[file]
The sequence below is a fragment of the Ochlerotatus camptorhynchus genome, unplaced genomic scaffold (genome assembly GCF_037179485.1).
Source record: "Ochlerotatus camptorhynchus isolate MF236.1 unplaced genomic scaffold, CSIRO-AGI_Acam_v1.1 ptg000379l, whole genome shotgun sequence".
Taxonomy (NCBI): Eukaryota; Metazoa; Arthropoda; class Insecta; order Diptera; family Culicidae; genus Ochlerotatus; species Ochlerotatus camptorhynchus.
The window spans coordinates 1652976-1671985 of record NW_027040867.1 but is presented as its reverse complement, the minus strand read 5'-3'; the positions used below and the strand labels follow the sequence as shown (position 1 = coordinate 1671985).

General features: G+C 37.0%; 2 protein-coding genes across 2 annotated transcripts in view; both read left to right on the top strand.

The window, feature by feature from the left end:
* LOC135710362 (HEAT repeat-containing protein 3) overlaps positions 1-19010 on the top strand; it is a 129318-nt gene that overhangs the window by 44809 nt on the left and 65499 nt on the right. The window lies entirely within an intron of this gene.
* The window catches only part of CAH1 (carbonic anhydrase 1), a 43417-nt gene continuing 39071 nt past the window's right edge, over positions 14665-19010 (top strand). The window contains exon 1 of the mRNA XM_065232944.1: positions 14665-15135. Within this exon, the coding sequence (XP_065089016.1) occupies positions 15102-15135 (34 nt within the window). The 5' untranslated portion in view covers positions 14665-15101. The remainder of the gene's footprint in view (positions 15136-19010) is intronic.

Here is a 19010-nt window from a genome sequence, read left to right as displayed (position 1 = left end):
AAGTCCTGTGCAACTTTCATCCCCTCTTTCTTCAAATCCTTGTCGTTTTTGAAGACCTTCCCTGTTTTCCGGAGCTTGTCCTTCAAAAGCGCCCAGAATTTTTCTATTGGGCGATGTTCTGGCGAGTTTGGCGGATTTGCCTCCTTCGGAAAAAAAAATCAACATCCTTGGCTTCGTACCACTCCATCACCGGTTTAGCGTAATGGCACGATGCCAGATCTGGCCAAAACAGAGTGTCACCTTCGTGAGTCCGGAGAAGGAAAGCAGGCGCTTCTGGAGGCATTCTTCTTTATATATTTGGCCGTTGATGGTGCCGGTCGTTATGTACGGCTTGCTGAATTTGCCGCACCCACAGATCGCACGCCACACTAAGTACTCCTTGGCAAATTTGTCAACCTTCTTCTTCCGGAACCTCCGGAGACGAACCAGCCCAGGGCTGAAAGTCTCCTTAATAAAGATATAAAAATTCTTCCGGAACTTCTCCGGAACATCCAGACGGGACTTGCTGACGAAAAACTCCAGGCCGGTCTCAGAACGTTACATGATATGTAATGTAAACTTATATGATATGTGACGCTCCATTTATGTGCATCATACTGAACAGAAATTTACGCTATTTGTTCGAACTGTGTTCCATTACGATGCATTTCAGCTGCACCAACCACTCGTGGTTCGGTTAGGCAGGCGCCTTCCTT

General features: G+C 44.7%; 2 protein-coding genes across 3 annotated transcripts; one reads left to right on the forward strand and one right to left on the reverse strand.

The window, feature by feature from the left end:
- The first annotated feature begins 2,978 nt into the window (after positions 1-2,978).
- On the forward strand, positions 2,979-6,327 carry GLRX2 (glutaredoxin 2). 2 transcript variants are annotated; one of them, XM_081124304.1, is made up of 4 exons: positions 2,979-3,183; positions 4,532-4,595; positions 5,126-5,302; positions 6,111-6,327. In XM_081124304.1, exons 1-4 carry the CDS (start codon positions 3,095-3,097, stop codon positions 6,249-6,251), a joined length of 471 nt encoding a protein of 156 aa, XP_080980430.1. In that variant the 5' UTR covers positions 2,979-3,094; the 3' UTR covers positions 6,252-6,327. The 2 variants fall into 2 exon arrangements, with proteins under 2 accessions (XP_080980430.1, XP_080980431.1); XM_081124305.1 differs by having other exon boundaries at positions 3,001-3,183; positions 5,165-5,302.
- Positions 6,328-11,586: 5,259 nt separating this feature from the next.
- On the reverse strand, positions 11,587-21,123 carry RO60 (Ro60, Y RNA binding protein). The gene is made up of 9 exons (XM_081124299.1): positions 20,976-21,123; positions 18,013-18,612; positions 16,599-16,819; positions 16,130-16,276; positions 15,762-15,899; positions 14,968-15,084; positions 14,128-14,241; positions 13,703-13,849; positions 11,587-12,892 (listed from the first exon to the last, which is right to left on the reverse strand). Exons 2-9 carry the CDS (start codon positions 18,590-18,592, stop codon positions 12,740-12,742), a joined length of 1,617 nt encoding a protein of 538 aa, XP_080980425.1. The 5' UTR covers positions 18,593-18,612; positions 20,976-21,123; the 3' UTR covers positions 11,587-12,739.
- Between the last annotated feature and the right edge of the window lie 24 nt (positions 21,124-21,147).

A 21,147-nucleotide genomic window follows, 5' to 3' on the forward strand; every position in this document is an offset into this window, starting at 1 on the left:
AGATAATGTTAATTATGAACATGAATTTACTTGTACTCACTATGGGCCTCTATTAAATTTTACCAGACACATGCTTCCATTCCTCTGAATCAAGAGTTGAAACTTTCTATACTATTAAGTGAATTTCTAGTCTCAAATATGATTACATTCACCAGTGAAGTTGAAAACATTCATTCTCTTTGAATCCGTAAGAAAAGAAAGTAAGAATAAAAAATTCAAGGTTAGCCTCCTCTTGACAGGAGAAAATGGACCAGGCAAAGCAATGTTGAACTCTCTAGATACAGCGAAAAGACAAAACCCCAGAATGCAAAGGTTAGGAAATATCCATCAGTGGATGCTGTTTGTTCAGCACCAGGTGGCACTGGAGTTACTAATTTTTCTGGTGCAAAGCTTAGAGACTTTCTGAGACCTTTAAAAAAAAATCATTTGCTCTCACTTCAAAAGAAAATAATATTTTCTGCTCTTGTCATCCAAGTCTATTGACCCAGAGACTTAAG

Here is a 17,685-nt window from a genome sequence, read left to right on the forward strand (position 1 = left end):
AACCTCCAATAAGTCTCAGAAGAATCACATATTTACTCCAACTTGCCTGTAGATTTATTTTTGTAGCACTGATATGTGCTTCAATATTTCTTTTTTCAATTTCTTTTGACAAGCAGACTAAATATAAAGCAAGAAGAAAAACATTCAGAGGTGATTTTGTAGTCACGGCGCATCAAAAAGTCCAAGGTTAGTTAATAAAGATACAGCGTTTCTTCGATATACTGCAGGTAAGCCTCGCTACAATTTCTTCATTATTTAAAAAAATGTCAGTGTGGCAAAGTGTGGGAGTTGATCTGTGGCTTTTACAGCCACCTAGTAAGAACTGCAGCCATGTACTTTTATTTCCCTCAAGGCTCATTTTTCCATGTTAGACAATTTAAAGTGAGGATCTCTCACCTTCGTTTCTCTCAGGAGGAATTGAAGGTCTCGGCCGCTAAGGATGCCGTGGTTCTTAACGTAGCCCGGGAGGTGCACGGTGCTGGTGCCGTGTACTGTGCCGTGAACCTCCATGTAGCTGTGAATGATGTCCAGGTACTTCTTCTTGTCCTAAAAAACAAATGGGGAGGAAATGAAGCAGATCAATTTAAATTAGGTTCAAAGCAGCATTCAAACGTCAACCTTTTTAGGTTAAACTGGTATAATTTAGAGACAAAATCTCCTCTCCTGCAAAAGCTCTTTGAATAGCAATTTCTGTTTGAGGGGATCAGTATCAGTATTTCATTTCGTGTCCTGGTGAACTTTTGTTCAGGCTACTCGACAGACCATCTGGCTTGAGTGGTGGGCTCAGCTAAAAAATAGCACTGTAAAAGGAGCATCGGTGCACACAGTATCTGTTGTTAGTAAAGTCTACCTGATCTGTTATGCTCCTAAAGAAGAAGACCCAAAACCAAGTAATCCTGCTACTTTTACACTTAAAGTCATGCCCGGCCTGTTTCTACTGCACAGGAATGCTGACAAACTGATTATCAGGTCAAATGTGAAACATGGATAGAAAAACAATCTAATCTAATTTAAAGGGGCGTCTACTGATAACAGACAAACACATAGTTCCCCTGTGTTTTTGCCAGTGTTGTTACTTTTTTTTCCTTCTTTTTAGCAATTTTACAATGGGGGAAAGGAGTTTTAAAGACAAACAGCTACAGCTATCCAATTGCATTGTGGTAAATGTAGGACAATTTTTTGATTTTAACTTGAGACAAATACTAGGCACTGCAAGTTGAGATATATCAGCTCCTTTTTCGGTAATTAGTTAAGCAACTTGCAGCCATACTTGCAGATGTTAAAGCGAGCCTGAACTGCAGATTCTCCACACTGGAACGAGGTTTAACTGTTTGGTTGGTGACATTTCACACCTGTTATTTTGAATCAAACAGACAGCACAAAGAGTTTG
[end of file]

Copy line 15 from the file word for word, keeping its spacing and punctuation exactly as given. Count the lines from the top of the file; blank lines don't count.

- Positions 6,328-11,586: 5,259 nt separating this feature from the next.